From the death of Freddie Gray to scandals over surveilance airplanes and body-camera videos, the Baltimore Police Department has had a rocky three years. The resignation of Commissioner Darryl De Sousa on Tuesday was just the recent example.
Commissioner Darryl De Sousa resigns
On Tuesday, Baltimore Police Commissioner Darryl De Sousa resigns over a federal investigation into his personal finances and other private and professional affairs. De Sousa stepped down after federal prosecutors charged him last week with failing to file federal tax returns. They have also sent subpoenas to the city’s finance and police departments for a decade’s worth of information about his pay, travel, secondary jobs, taxes and internal affairs files. Deputy Commissioner Gary Tuggle was named his interim replacement, and Mayor Catherine Pugh announced a national search for the next commissioner.
Commissioner Kevin Davis fired
In January 2018, Mayor Catherine Pugh fired Baltimore Police Commissioner Kevin Davis. Pugh cited the stubbornly high levels of street violence as reason for his firing. Davis was appointed acting commissioner in July 2015, after then-Mayor Stephanie Rawlings-Blake fired former Commissioner Anthony Batts in the wake of protests over the death of Freddie Gray. Davis had previously worked as chief of Anne Arundel County Police.
Det. Sean Suiter’s death
In November 2017, Baltimore Police Det. Sean Suiter was shot and killed in West Baltimore, the day before he was to testify before a federal grand jury in the Gun Trace Task Force case. Police have said Suiter was not a target of the investigation. Police initially said Suiter was shot once in the head at close range in a brief, violent struggle with an unknown suspect, but subsequently acknowledged that investigators are also reviewing other theories — including that Suiter may have committed suicide, an idea Suiter’s family has rejected. The case remains unsolved.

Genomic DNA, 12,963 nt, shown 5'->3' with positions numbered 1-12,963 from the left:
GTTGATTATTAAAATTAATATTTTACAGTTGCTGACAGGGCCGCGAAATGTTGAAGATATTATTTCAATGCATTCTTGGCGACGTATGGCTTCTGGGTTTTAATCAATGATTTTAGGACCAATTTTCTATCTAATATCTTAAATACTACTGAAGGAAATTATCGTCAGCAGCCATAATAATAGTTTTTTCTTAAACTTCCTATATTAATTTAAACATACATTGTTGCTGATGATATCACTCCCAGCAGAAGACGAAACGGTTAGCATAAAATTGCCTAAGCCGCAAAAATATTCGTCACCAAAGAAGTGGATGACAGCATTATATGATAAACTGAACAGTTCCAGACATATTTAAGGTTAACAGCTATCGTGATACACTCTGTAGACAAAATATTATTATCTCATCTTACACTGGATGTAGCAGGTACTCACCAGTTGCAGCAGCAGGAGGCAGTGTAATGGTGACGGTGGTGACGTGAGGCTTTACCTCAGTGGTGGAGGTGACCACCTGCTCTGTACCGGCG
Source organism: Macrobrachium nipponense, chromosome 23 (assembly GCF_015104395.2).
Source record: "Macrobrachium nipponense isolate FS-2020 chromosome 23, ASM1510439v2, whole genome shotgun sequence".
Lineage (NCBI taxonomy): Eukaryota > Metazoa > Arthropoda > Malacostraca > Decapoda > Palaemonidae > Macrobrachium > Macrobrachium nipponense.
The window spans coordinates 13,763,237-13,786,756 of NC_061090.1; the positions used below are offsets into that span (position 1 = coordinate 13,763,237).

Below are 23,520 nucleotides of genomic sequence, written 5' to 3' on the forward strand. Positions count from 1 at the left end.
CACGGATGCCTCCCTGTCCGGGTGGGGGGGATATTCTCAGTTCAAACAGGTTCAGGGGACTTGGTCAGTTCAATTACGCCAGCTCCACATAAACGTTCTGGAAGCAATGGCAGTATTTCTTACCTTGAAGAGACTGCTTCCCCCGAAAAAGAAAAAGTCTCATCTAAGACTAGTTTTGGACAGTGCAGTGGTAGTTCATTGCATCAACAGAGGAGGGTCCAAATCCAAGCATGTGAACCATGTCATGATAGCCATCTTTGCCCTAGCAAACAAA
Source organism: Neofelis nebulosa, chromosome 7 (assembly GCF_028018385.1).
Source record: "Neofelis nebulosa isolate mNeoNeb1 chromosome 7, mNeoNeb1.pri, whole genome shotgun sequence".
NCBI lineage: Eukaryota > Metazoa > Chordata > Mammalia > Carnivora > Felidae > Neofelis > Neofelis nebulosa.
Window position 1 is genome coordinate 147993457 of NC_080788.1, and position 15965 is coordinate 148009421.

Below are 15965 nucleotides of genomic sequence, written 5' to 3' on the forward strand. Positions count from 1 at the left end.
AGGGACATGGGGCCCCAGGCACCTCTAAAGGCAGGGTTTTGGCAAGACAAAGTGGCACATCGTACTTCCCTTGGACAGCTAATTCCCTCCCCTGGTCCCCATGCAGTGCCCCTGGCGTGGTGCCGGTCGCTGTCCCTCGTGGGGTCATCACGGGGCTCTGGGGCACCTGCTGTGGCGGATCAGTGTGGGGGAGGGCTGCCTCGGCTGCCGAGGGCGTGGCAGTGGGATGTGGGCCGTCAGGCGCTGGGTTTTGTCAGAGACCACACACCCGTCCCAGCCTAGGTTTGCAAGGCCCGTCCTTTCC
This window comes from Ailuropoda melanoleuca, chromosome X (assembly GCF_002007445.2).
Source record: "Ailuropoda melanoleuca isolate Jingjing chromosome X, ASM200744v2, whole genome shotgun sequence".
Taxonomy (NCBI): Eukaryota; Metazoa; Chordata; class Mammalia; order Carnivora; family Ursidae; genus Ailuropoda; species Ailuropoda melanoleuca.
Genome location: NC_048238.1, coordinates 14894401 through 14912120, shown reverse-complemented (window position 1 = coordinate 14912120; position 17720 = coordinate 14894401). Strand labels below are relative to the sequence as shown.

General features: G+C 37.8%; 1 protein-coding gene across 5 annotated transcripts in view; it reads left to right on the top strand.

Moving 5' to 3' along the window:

A bloody 2017 ended with 342 killings in Baltimore. The surge in street violence was a per-capita record for the city, after 318 killings in 2016 and 342 killings in 2015. Prior to that, there hadn’t been 300 homicides in Baltimore in a single year since 1999.
Body camera tampering
In summer 2017, the release of three police body camera videos caused defense attorneys to allege officers were planting drugs on suspects. In the most notable case, Officer Richard A. Pinheiro Jr. was charged in January with misconduct and fabricating evidence. Pinheiro’s video shows the officer placing a soup can into a trash-strewn lot. That portion of the footage was recorded automatically. After placing the can down, the officer walks to the street and flips his camera on. He returns to the lot, picks up the soup can, and removes a plastic bag filled with white capsules. He is scheduled for trial in August. The video drew national attention, and prosecutors said it caused them to drop more than 100 cases.
In April 2017, a federal judge ordered sweeping police reforms, known as a consent decree, after months of negotiations between the Baltimore Police Department and Justice Department. Federal investigators with the Justice Department found that police in Baltimore routinely violated the constitutional rights of local residents, particularly in predominantly poor, black neighborhoods; used excessive force; mistreated protesters, youths and people with mental disabilities; and dismissed sexual assault complaints improperly, among other failings.
Gun Trace Task Force
In March 2017, federal agents arrested seven Baltimore police officers charged in a racketeering conspiracy. The officers from an elite gun squad, called the Gun Trace Task Force, were accused of robbing drug dealers and cheating on their overtime pay. An eighth officer and former commander of the unit was later charged. Eight members of the Gun Trace Task Force were convicted, and former Sgt. Thomas Allers became the first sentenced. He was sentenced last week to 15 years in federal prison.
In August 2016, revelations emerged that a private company has been conducting secret aerial surveillance on behalf of the Baltimore Police Department and collecting and storing footage from city neighborhoods. The operation, funded by Houston philanthropists Laura and John Arnold, was not disclosed to the public or, initially, to elected officials, including then-Mayor Stephanie Rawlings-Blake. When the program’s existence was revealed, officials and others slammed the police department. Civil liberties advocates said the plane allowed the government to track residents for hours without warrants and with little oversight. The program was grounded. Police said at the time that if they were to try to resurrect it, they would make the process public.
In April 2015, Freddie Gray died of spinal injuries he suffered in the back of a police van. His death was followed by massive protests and riots across Baltimore. In a dramatic news conference, Baltimore State’s Attorney Marilyn Mosby charged the six officers involved in Gray’s arrest and transport. Three of them were acquitted by a judge and Mosby dropped charges against the rest. In September, the U.S. Department of Justice announced it would not bring federal charges against the officers.